From Pet Health Learning Center
Cryptosporidiosis is a disease caused by microscopic parasites (known as Cryptosporidium) that leads to severe diarrhoea. Both animals and people can be infected and once infected, the parasite nests itself in the intestines before passing in the stool. Cryptosporidium are very resilient to disinfectants like chlorine because this particular parasite has a strong outer membrane that allows it to survive for long periods of time outside the body. This parasite is actually very wide spread and may be found in recreational and drinking waters throughout the United States. In fact, crypto (as it is commonly known) is one of the most common waterborne diseases affecting humans in North America. Cryptosporidium live in the intestines and crypto germs are released when infected humans or animals defecate. Therefore, cryptosporidium parasites are found in food, soil, and water that have been in contact with human or animal stool. Ingesting the parasite leads to developing crypto.
Symptoms and Diagnosis
Common symptoms of cryptosporidium include dehydration, weight loss, stomach pains, fever, nausea, and vomiting. The most common symptom of cryptosporidium is watery diarrhoea. Still, some people and animals will exhibit no symptoms at all making cryptosporidium difficult to diagnose at times. Proper diagnosis of crypto involves examining and identifying the cryptosporidium parasite under microscope. If your pet is suspected of having contracted crypto, your vet will request that your pet has a cryptosporidium test which will require a blood sample. If your pet is immune compromised in any way, then a test for crypto should be standard. Diarrhoea is often a symptom of immune diseases so crypto can often be overlooked in these populations.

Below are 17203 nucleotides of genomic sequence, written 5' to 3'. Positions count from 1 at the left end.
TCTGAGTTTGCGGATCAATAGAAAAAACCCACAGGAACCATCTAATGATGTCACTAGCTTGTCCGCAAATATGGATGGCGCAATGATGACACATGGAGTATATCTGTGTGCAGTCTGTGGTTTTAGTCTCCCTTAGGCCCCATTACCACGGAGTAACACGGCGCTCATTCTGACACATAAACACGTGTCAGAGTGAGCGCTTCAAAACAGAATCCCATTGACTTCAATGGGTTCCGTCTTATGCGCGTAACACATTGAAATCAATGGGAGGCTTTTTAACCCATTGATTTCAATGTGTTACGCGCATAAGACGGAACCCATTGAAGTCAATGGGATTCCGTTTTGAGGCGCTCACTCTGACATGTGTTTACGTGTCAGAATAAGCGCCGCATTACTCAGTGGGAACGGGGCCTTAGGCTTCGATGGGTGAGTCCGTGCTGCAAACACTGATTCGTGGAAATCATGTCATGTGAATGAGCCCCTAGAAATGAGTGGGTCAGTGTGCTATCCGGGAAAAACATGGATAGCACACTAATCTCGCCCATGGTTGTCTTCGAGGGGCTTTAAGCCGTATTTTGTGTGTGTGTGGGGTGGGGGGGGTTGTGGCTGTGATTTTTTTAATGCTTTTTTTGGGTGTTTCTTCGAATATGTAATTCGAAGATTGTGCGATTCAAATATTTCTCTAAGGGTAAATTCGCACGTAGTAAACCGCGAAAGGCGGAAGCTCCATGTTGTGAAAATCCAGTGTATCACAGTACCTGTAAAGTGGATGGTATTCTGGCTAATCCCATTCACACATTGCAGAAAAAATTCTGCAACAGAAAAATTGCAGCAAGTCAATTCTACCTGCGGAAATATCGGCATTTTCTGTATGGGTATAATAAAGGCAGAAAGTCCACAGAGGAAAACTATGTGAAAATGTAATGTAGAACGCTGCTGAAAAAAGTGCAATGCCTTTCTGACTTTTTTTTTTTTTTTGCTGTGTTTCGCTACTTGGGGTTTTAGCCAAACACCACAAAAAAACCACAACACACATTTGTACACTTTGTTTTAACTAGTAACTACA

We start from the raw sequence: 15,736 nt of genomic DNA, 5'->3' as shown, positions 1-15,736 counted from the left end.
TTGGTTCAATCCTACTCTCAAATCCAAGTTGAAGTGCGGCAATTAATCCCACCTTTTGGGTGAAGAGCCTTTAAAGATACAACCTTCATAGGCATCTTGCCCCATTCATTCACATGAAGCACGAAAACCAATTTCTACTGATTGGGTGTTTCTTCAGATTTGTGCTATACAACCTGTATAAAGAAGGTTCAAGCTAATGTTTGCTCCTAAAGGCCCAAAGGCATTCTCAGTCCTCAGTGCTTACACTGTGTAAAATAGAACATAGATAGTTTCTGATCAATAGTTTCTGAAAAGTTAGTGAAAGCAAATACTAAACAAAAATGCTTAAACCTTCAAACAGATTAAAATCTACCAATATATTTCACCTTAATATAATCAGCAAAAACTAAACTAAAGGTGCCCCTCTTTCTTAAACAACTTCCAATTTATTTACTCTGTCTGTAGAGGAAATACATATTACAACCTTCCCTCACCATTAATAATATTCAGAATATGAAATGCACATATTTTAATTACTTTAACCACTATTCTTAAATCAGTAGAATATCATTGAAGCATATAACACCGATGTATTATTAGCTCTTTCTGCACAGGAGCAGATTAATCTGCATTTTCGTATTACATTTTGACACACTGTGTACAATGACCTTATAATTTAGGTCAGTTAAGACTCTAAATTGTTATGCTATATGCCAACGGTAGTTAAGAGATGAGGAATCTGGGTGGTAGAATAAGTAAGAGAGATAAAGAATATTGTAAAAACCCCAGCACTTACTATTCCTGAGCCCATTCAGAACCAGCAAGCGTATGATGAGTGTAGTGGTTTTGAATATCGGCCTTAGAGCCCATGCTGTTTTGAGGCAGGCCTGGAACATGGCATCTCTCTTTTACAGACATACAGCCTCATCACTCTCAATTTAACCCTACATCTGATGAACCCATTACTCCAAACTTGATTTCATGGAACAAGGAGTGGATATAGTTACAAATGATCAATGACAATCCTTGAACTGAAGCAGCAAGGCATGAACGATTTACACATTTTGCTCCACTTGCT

Unfortunately, there is no common treatment for cryptosporidiosis. Instead, treating the diarrhoea should be your main focus. Be sure that your pet is receiving plenty of water to counteract any dehydration they may be suffering from. Also, a plain diet that will not upset the stomach is recommended. Some pets may respond well to anti-bacterial treatment but vets are reluctant to take this course. Chances are good that anti-bacterial treatments will not cure the cryptosporidiosis and unnecessary anti-bacteria prescriptions will ultimately lead to highly resistant bacteria. Anti-diarrhoea drugs are also useful to prevent diarrhoea and provide temporary release but remember that diarrhoea actually serves a function. In order to rid the body of the parasite, the immune system increases the amount of water delivered to the intestines resulting in diarrhoea. The most important steps you can take as a pet owner to protect your animals suffering from cryptosporidiosis is to ensure they are receiving a very nutritious diet. Because many nutrients are excreted during diarrhoea and not absorbed into the system it is even more important to provide your pet with a nutrient rich diet. Discuss your options with a veterinarian in order to determine your best course of action.